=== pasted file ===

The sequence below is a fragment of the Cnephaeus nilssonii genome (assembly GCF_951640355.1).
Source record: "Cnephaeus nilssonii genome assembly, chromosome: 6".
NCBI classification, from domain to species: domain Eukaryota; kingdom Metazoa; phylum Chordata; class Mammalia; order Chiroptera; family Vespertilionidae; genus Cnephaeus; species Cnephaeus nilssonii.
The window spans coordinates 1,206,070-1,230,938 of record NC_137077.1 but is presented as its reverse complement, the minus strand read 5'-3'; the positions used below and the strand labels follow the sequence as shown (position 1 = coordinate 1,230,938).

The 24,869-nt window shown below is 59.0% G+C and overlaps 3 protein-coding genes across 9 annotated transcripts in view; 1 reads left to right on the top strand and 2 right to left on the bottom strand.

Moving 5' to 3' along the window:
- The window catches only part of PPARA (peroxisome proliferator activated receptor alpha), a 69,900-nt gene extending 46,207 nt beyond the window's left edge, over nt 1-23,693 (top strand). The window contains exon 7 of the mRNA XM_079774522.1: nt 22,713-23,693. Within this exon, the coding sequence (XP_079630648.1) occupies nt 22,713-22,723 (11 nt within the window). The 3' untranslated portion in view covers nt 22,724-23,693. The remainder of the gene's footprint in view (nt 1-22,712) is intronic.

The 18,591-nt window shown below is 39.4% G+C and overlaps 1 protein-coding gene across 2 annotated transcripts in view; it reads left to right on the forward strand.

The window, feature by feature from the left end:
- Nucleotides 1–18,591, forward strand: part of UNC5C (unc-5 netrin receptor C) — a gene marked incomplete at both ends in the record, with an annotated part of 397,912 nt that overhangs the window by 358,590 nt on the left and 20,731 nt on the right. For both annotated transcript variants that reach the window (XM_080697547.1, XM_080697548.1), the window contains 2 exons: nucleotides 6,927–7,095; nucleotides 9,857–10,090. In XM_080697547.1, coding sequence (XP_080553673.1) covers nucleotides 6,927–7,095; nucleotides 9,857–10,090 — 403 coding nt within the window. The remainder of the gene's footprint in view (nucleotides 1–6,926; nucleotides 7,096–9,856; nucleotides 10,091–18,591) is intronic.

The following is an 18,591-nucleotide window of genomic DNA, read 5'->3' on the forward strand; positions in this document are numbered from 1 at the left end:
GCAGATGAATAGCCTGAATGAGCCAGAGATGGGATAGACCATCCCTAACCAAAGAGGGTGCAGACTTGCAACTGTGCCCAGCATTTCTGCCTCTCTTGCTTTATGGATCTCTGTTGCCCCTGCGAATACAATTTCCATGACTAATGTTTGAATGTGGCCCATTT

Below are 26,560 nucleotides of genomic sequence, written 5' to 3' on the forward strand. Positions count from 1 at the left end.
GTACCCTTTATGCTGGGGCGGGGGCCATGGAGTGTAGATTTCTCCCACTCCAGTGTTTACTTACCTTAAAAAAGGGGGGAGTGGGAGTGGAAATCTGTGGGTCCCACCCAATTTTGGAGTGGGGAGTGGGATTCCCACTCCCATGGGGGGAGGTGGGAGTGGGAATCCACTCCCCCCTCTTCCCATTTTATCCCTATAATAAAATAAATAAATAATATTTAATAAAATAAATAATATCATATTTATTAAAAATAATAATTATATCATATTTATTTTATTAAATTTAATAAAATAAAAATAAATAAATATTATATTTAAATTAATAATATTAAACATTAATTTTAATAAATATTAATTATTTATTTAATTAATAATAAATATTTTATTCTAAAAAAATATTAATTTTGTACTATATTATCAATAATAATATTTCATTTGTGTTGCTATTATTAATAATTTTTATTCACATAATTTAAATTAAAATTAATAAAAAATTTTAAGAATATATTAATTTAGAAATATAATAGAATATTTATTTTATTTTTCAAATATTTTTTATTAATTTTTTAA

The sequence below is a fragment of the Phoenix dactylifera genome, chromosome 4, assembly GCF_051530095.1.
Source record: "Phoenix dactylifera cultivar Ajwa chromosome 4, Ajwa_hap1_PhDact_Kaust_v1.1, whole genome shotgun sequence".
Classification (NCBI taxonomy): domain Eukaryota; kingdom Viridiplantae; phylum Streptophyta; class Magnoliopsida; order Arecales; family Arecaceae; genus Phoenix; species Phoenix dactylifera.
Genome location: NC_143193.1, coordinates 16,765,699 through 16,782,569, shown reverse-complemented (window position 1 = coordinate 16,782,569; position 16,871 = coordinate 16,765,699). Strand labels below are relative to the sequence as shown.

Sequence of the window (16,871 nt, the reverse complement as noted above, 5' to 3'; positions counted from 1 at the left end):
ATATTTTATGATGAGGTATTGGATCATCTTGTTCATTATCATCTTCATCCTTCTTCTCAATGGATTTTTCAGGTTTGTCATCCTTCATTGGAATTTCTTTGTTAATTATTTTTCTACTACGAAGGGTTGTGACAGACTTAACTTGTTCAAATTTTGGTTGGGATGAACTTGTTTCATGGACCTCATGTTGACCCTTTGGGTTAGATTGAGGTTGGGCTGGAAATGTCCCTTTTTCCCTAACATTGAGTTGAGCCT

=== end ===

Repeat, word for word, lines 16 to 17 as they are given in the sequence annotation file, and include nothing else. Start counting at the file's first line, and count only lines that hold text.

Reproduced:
Source record: "Phoenix dactylifera cultivar Ajwa chromosome 4, Ajwa_hap1_PhDact_Kaust_v1.1, whole genome shotgun sequence".
Classification (NCBI taxonomy): domain Eukaryota; kingdom Viridiplantae; phylum Streptophyta; class Magnoliopsida; order Arecales; family Arecaceae; genus Phoenix; species Phoenix dactylifera.